The Place: Roan Mountain State Park
The Hike: Moonshiners Run Trail
I keep turning up at Roan Mountain State Park like a bad penny. It’s one of those places that the soul seems drawn to. Yes, the balds at the top are breathtaking, but the forest farther down the mountain is magical.
I was signed up for a ranger-led hike in the afternoon but decided to go up in the morning for a warmup hike before grabbing lunch. Moonshiner’s Run looked easy enough to warm up.
Moonshiners Run is a roughly 1.9 mile out-and-back that parallels the Doe River for most of the journey. With it being so close the river, you can expect it to be almost marshy at times if it’s rained a lot.
The best place to park and access the trail is at the lot in the cabin area. (You can see the parking area on this map.)
I was the only person parked at the lot, which wasn’t unexpected with how cold the day was. I made sure my pack had some handwarmers in it, then took off across the road.
Many people may think the first bit of Moonshiners Run isn’t anything special. It begins with a slight down then uphill climb. There’s a large number of dead and decaying trees right beside the trail. It does, however, demonstrate well how an invasive species (like aphids and/or the Emerald Ash Borer) can wipe out patches of trees.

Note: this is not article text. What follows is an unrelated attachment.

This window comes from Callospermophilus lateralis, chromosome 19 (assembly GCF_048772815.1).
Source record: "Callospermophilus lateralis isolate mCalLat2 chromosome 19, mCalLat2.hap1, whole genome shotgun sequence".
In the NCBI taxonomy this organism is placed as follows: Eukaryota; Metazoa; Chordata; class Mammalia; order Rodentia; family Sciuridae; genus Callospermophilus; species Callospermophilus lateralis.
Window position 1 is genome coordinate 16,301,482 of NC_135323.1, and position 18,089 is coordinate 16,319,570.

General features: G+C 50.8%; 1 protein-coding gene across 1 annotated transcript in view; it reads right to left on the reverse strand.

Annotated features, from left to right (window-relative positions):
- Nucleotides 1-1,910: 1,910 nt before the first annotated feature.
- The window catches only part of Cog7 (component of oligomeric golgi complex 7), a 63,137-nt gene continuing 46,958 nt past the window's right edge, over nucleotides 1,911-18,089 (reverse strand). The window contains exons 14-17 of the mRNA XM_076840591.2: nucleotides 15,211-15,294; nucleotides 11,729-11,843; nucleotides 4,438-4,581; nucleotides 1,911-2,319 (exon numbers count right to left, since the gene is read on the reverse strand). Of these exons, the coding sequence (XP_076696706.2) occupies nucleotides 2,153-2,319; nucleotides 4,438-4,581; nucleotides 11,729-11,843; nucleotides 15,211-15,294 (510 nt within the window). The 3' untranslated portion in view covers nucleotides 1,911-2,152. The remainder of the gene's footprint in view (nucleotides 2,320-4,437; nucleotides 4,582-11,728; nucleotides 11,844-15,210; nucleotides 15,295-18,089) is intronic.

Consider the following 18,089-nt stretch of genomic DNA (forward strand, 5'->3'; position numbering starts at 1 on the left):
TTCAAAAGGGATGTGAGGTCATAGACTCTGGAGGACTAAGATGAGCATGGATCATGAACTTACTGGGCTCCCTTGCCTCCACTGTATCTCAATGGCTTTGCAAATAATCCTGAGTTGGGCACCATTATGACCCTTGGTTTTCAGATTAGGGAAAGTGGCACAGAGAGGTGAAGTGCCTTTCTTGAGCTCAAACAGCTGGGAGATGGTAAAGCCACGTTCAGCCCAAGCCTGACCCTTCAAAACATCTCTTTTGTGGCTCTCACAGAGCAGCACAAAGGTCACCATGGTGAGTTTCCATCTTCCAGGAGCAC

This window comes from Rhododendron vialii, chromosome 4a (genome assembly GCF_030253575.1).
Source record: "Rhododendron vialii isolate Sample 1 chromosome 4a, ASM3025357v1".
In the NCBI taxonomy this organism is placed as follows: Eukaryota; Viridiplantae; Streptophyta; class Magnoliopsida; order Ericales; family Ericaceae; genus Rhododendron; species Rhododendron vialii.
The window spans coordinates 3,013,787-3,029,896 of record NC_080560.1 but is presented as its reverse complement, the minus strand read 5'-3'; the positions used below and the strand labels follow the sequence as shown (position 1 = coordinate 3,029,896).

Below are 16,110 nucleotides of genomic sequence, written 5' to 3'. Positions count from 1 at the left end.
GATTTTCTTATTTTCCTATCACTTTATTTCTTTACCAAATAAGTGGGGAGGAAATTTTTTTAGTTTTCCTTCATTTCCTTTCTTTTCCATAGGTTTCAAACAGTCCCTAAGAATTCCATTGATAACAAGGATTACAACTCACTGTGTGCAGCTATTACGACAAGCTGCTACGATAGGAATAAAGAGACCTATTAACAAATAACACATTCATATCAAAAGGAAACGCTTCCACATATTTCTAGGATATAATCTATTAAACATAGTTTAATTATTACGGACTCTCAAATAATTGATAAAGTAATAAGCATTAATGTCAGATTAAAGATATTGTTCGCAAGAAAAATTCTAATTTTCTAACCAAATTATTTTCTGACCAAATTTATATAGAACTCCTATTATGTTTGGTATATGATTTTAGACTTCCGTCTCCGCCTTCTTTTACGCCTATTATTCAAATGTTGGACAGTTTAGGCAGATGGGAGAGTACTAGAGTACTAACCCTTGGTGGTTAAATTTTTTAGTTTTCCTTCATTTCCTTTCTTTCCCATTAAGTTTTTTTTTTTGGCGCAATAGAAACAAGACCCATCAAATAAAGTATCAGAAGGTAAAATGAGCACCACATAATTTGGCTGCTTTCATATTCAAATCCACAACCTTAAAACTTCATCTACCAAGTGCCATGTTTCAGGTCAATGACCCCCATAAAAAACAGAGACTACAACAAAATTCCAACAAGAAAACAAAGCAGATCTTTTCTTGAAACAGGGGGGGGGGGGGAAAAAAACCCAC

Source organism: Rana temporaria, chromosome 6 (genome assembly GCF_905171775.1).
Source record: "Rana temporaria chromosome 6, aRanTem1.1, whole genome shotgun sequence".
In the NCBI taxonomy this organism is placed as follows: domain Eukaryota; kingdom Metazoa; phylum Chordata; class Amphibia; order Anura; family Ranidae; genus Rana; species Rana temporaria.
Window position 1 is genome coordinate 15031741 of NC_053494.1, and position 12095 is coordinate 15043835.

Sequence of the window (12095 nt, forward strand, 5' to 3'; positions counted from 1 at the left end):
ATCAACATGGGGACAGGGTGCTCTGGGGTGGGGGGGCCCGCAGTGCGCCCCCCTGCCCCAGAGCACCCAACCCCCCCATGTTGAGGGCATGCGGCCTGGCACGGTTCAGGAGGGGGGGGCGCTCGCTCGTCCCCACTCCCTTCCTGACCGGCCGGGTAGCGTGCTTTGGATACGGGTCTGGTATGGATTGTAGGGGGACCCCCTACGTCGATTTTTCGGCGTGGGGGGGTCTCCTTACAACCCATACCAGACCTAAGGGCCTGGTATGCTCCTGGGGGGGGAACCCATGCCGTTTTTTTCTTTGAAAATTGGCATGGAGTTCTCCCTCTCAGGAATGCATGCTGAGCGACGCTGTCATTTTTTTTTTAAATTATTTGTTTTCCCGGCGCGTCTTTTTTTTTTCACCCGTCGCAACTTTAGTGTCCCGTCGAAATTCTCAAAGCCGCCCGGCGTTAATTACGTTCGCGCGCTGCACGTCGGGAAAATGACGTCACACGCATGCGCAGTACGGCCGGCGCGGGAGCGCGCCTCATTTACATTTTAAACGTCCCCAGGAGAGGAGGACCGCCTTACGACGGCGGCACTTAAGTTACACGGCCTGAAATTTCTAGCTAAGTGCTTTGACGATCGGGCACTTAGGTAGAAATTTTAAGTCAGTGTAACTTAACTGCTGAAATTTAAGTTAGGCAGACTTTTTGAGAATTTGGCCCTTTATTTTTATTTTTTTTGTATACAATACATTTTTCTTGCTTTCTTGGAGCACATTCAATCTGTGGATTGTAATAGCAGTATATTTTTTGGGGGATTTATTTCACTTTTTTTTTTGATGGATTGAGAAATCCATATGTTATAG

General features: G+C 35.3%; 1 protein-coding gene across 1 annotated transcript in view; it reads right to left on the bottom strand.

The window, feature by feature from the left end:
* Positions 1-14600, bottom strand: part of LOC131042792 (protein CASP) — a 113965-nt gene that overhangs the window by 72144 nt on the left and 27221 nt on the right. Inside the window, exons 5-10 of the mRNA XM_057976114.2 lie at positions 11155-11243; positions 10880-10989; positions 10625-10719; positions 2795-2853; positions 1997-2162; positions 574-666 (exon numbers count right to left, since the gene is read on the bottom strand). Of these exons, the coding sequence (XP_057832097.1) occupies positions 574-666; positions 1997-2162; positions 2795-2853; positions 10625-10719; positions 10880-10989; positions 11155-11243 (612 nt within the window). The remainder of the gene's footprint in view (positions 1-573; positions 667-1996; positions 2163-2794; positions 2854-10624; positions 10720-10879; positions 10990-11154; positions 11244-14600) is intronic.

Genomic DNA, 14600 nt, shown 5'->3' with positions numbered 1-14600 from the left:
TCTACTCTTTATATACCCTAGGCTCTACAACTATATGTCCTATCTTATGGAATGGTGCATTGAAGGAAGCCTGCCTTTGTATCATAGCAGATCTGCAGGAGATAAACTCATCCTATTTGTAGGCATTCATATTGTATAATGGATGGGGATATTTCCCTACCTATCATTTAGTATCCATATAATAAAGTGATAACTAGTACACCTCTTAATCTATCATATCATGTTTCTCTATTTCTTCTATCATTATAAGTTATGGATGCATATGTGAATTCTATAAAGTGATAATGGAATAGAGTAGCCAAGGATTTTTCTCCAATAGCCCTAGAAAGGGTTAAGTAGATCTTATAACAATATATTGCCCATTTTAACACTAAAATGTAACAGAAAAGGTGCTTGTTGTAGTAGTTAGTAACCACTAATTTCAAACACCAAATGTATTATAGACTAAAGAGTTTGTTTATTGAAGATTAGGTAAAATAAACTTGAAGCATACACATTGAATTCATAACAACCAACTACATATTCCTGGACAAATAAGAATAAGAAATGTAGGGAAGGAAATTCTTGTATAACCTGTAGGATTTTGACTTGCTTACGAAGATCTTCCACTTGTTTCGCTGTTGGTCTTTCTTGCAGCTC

What it leaves behind, though, is also one of the most important trees in the forest: a dead one. Dead trees provide food for fungi, insects and other animals. They’re homes for others. They reinvigorate the soil with the release of nutrients. Sometimes, it’s even a handy place to sit and snack.
After the small climb, the trail is relatively level. Within a couple minutes, you get to where the Turkey Trot Trail diverges to over the ridge to your right.
(Heads up – you can make Moonshiners a loop by taking Turkey Trot over the ridge. After a roughly 200′ elevation increase in a quarter-mile, it dead ends into Forest Road Trail. Take a left on Forest Road. In about a quarter mile, you hit Moonshiners. If you cross the river, you’ve gone too far.)
If you’re into wildflowers, this is definitely a hike to take in the spring and summer. In the fall and winter, you see a myriad of fungi crawling up the side of dead trees. The play of light through winter trees is also fun.
As I headed down from where Turkey Trot branches off, I found the ground very soggy in places. I’d suggest taking it slow or using a trekking pole as you will slide in the mud. (Fortunately, I didn’t land on my bottom this time!)
Continuing on, you’ll hike through a reedy area – a perfect place for deer to hide. You’ll also spot the foundation of a former VFW building. According to a park ranger, the Burbank area of Carter County used to extend up to that point! It’s perfect for propping a backpack on to rummage about to find your snacks.
If you’re looking for an easy hike with some solitude and the opportunity to spot wildlife, this is it.